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Book and Reading News

Teens not aliens, actually like the rest of us when using media

TeenReadingMediaweek reports that The Nielsen Company today presented a new research survey, “How Teens Use Media,” (registration required) that contradicts the widely held idea that they use media in strikingly different ways than adults. In fact, it turns out that teens watch less video on the Internet (3 hours/mo.) than young adults (5.47 hours/mo.) or their parents (3.5 hours/mo. for adults 35-44).

After television, which dominates teen media use at three hours and 20 minutes a day, PC use (52 minutes/day) and Internet (23 minutes/day—less than half the average Net user across all age groups). In sharp contrast to the myth of the multi-tasking, many-screens teen communicating and consuming simultaneously, Nielsen found that “while teens do multi-task in their media experience, their concurrent behavior may actually be lower than it is among adults. The myth that concurrent exposure is the norm, for teens in particular, sets and important framework as we explore the breadth of teen media experience.”

Encouraging for reading, but still bad news for newspapers: One in four teens reads a newspaper, lower than the national average by four percent.

Really bad news for reading: There is no mention of books or e-books in the report. None. Either Nielsen doesn’t consider books a media sector or there is a glaring gap in this very comprehensive review of teen media use.

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Author & Publisher Strategies Book and Reading News

Ouch! Elsevier admits payola for positive reviews

InsideHigherEd.com has caught Elsevier’s textbook marketers in a payola scheme, which the company admits and has said violated its own rules, encouraging contributors to post positive reviews at Amazon.com and BarnesandNoble.com. In an email, the company offered $25 gift cards from Amazon in exchange for positive reviews.

The company’s director of corporate relations issued a statement:

“Encouraging interested parties to post book reviews isn’t outside the norm in scholarly publishing, nor is it wrong to offer to nominally compensate people for their time, some of these books are quite large. But in all instances the request should be unbiased, with no incentives for a positive review, and that’s where this particular e-mail went too far.”

So, Elsevier just put a toe over the line…. Right. With new restrictions on blogger payola coming from the U.S. Federal Trade Commission, these “little slip-ups” could cost a company dearly. Don’t pay for reviews and make sure all forms of compensation are disclosed, including free books.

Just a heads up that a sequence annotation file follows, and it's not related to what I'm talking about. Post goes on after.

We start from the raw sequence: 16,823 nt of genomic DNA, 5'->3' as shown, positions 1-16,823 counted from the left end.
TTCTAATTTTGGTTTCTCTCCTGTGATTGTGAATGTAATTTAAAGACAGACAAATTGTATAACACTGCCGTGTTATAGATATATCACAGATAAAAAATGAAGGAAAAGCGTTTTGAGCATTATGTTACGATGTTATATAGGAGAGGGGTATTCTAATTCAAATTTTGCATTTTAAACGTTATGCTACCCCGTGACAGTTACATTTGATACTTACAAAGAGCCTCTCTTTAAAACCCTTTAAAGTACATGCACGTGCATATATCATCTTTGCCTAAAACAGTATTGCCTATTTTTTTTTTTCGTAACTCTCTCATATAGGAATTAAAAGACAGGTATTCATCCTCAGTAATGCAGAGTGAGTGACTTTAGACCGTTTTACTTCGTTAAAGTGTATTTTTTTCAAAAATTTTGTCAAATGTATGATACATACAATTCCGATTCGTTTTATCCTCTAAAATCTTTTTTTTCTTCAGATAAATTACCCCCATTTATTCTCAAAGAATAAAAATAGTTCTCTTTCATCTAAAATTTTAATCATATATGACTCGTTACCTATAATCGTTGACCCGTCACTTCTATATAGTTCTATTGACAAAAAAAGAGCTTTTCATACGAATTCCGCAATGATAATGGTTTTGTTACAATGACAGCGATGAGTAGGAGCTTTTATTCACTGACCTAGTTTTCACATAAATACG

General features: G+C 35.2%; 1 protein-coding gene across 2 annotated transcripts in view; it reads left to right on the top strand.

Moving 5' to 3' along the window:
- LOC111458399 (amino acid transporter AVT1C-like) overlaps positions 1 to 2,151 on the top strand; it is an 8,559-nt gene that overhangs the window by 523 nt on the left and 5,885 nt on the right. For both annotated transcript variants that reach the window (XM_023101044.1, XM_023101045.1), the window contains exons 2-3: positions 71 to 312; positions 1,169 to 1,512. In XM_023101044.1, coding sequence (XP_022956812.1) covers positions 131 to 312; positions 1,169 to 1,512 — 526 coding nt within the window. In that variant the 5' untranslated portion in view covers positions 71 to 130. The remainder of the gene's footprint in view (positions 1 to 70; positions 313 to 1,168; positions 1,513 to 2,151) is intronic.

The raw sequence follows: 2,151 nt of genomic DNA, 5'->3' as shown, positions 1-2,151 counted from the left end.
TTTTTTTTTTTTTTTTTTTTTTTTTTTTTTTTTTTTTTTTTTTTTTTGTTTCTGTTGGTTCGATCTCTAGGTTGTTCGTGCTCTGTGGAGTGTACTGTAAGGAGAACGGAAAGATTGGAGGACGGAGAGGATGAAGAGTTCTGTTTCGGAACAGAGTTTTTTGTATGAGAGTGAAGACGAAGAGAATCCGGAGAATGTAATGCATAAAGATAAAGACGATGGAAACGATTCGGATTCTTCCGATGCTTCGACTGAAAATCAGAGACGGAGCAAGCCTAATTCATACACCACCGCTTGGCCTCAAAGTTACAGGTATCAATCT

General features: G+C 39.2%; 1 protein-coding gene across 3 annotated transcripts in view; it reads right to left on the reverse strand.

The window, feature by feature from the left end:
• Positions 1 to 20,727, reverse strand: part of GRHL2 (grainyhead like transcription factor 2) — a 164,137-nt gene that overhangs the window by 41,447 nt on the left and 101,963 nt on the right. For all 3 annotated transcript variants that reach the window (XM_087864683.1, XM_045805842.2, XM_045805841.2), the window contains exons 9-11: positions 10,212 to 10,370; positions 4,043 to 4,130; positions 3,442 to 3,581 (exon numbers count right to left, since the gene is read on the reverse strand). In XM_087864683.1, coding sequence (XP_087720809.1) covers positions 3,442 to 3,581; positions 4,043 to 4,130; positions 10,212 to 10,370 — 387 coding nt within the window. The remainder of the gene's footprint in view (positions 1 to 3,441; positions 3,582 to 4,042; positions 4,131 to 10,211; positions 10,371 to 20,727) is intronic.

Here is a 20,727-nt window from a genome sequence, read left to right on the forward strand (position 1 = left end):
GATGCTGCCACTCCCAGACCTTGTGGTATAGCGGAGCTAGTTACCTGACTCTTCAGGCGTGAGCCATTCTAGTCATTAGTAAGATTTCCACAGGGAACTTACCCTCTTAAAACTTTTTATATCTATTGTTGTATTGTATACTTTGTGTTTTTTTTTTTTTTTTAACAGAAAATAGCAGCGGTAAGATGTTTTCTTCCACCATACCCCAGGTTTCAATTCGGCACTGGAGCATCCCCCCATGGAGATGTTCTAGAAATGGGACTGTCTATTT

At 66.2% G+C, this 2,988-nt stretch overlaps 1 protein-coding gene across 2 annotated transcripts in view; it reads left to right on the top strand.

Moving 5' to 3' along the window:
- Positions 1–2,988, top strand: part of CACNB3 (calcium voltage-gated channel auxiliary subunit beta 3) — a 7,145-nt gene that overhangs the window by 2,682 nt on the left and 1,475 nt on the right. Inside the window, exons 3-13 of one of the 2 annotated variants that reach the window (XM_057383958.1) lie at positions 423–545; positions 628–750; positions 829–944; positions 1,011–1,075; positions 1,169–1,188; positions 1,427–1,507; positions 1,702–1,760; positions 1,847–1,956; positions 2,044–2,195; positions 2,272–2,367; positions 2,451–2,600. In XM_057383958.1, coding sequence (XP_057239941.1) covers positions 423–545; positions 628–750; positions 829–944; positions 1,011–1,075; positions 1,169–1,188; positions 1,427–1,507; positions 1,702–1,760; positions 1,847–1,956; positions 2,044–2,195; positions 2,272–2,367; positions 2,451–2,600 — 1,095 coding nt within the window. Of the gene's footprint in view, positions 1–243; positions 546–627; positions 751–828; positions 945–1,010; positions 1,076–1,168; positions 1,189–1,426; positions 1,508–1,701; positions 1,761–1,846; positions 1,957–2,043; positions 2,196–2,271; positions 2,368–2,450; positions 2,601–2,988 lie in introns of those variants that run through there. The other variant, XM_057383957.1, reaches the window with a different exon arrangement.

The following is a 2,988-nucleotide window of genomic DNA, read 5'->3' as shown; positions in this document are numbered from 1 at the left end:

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Author & Publisher Strategies

Authors Guild starts full-court press for Google agreement

Roy Blout Jr., president of the Authors Guild, has published a plea for support of the Google Books agreement he helped negotiate, arguing that the deal is being held up over fears about a “‘Monopoly’ of Orphans.” He argues that Google’s monopoly on scanned out-of-print books would be only over those books for which the rightsholder cannot be found, and points to the success of the Authors Registry, a non-profit the manages overseas photocopying rights, in finding 80 percent of rightsholders they seek. He signs it, in his signature Blountian way: “Unmonopolistically yours.”

I have problems with the settlement, because it sets a standard in revenue sharing for all books that will eventually be scanned and sold through Google Books that may shave away more of the tiny sliver of revenue currently going to authors when applied to copyrighted works. The math always works against an author, so this agreement should be combined with a move by the Authors Guild to separate e-book and online rights from paper publishing rights systematically, so that authors receive a higher share of online revenue because publishers have substantially lowered cost and risks when taking an author’s work to digital formats.

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Author & Publisher Strategies

A primer on configuring a blog for Kindle distribution

pskl.us has a tutorial on configuring blog publishing on the Kindle. Covers all the steps, but doesn’t mention the need to remove all advertising and commercial links from the content (because pskl.us has none, he didn’t run into it). The terms and conditions of the Amazon Kindle Publishing for Blogs requires it: